Last week, the north key­hole gar­den got filled with com­post and peat moss, strings were laid out and a square foot gar­den was cre­ated. Lots of ter­mi­nol­ogy there for the unini­ti­ated so lets dis­cuss. I’ve men­tioned the key­hole gar­den sev­eral times in other posts but it is essen­tially a way to con­stantly feed a gar­den space by build­ing a com­post pile into the gar­den itself. I read about them in our elec­tric coop mag­a­zine a few years ago and built one out of cedar planks. It hasn’t really been uti­lized much until now and was actu­ally under­filled because I ran out of gar­den related funds when it was built. The most recent pic­ture of mine is below. It stands about 30 inches tall, is 6x6 feet and has a built in com­post pile in chicken wire in the mid­dle, the the­ory being, for those not inter­ested enough in my life to go read the arti­cle I went to the trou­ble to link above, that com­post mate­ri­als will break down and be con­sumed by bac­te­ria and worms in the soil who will travel back into the rest of the gar­den which is a good thing.

A square foot gar­den is exactly what it sounds like and is based on the asso­ci­ated the­ory and book by Mel Bartholomew. It is sup­posed to greatly increase yield while greatly decreas­ing the amount of work, specif­i­cally weed­ing. Because most seeds you buy have a 99% ger­mi­na­tion rate, it is silly to fol­low pack­age direc­tions plant­ing twice as many seeds only to come back when they are 4 inches tall and then them to the approved spac­ing. It is equally silly to plant in rows with 3–4 times the plant spac­ing just so you can walk up and down to weed. Far bet­ter is to build square gar­dens, 4x4 to 6x6, plant seeds accord­ing to the final spac­ing and avoid weed­ing entirely.

For exam­ple, most let­tuce advice says to plant the let­tuce a quar­ter inch deep in rows eigh­teen inches apart and then them to four inches between plants. If you’ve never seen a let­tuce seed, don’t be wor­ried, nei­ther have I and I’ve planted a bunch of let­tuce. Let­tuce seeds are TINY. So it’s easy to plant to many and then you just end up culling a bunch. Square foot gar­den­ing fixes this prob­lem because you can just plant nine let­tuce plants (not head­ing kinds but those suck any­way because they are mostly all water and sun­shine. Plant leaf vari­eties. Trust me) in a square foot based on the pre­scribed spac­ing.

This is my first year to do a true square foot gar­den. My key­hole gar­den has 30 squares in it because the key­hole takes out six of them. So last week­end, I planted six squares of sugar snap peas (48 plants), four squares of swiss chard (16 plants), one square of cherry belle radish (16 radishes), two squares of pars­ley (8 plants), two squares each of beets and turnips (18 each), two squares each of let­tuce and spinach (8 each). Next week, I’ll plant the remain­ing squares with more root veg­eta­bles to extend the har­vest instead of hav­ing 36 beets and turnips all ready at the same time.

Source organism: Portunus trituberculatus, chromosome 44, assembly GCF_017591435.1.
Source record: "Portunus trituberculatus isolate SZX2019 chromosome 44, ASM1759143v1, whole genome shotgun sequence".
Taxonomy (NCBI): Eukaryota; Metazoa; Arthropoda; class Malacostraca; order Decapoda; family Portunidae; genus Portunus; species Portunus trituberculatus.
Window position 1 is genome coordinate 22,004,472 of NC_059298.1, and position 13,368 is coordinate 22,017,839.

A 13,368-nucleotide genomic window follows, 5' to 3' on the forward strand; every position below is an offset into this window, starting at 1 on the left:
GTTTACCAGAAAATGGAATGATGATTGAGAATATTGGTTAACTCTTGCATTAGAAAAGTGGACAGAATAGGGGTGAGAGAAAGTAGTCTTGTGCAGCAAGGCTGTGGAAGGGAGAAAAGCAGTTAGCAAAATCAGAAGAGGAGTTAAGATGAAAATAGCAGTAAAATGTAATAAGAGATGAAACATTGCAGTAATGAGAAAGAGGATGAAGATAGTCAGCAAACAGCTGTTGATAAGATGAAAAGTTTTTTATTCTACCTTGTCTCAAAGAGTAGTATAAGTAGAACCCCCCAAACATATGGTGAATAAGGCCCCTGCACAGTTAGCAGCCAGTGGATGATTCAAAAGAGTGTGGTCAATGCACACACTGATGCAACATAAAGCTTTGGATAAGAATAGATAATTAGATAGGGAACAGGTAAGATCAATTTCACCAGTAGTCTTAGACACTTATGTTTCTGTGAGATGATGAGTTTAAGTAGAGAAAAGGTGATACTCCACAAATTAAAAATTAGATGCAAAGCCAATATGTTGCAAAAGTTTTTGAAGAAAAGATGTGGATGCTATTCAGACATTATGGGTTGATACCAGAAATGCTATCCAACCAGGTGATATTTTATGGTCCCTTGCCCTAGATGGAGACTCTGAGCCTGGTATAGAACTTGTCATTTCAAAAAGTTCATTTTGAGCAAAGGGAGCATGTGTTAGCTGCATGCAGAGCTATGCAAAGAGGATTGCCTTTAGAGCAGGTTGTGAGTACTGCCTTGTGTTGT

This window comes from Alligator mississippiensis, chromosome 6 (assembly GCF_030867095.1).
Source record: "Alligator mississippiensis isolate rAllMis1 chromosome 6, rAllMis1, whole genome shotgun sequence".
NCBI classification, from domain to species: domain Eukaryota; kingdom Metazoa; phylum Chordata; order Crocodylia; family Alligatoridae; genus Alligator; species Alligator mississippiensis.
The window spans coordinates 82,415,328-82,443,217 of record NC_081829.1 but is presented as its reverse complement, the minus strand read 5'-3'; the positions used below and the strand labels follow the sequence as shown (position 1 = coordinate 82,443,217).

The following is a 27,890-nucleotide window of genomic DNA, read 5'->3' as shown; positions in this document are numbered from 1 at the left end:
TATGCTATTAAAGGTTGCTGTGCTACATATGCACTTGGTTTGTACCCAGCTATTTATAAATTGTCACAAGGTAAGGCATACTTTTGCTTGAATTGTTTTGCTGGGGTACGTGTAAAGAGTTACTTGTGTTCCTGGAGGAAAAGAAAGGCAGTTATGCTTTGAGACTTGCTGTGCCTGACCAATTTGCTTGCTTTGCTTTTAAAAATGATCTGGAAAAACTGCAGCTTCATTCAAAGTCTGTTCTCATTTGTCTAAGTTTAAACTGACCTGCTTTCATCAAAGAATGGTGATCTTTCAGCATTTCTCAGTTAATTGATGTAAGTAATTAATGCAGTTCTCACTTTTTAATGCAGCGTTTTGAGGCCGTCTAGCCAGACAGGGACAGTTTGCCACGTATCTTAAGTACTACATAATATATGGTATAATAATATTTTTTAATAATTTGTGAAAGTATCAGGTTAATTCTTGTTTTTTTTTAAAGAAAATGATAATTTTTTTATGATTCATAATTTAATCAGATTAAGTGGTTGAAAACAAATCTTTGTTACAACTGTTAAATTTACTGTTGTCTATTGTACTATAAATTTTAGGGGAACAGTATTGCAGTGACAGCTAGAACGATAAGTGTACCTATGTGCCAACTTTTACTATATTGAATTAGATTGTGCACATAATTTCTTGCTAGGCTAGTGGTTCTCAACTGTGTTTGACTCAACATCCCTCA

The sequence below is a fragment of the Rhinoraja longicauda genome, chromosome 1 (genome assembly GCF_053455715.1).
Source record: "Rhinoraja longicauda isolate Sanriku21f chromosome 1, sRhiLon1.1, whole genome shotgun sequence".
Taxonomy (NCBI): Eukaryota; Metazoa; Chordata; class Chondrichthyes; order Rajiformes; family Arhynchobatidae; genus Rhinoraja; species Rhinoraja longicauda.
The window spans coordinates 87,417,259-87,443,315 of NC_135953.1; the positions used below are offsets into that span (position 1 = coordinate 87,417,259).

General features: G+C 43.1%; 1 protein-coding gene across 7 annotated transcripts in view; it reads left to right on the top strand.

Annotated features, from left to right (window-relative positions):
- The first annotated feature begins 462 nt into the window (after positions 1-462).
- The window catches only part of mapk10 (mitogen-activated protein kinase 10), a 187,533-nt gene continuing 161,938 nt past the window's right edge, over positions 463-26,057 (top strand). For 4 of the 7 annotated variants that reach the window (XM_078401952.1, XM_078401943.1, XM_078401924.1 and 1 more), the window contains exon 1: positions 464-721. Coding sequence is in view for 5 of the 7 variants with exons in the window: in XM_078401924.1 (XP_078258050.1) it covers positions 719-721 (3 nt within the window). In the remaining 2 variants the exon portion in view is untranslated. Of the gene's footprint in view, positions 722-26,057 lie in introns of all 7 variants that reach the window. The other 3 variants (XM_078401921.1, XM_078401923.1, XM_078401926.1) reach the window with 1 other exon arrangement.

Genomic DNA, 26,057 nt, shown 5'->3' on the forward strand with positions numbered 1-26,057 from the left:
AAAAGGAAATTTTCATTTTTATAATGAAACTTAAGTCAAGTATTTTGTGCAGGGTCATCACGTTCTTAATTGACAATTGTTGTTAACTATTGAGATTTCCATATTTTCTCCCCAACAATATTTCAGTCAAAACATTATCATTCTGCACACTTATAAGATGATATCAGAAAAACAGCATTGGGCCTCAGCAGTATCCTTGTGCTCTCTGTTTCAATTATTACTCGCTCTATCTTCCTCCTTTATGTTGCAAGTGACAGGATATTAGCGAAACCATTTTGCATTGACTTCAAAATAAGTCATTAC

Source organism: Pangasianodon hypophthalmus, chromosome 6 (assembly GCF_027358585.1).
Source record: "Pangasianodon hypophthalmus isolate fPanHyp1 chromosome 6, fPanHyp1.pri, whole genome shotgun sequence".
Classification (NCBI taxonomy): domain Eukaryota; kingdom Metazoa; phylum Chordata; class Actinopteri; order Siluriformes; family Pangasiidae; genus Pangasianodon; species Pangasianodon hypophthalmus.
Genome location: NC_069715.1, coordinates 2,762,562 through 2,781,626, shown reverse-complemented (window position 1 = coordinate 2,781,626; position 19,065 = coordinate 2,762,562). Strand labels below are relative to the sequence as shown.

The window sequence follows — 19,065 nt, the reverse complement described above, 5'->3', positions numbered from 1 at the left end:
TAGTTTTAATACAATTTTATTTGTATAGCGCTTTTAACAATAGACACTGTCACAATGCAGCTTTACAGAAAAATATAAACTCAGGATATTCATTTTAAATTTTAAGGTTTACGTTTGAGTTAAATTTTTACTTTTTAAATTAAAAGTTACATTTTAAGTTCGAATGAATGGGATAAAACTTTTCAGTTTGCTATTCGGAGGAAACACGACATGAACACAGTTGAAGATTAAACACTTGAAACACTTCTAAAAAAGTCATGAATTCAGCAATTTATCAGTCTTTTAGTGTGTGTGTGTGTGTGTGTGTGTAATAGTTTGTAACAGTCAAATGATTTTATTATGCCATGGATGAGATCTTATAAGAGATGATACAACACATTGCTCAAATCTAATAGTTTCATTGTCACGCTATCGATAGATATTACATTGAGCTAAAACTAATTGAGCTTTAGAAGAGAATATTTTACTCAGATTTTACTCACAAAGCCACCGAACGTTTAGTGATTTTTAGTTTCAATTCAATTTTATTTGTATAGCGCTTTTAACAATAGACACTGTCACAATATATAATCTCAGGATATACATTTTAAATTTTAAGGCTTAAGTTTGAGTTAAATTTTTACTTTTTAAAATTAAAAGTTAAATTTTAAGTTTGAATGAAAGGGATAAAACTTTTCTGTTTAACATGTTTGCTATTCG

In other gar­den­ing news, the fall toma­toes look to be feast or famine. I planted 10 plants and had two come up vol­un­teer. Of the ten trans­plants, only five look rea­son­ably healthy, two have died com­pletely and three look sickly and unlikely to pro­duce any fruit. The two vol­un­teer cherry toma­toes that came up are pro­duc­ing nicely which is a pleas­ant surprise.

The okra con­tin­ues to pour forth as it always does. It takes up a lot of room but if you like okra, a cou­ple of rows will always pro­vide enough for a fam­ily of 3–4. I’m pick­ing pods every day and can’t eat it all. Sev­eral pep­per plants are still going well. The cow­peas that were planted August 18th are cov­ered in peas so that looks to be a suc­cess. The green beans have been a big dis­ap­point­ment but the lima beans are really start­ing to come in.

Also today, I seeded leeks, kale, spinach and more chard in 4 inch pots. I have planted col­lard seeds in five or six places and had zero luck. I’m not sure if that’s a bad seed pack­age or just bad luck. Hope­fully the trans­plants of kale and oth­ers will be more suc­cess­ful. I will prob­a­bly swing by North Haven Gar­dens tomor­row to see if they have col­lards and pos­si­bly cab­bage. Because none of the col­lards have ger­mi­nated and so many of the toma­toes died, I should have room for more stuff.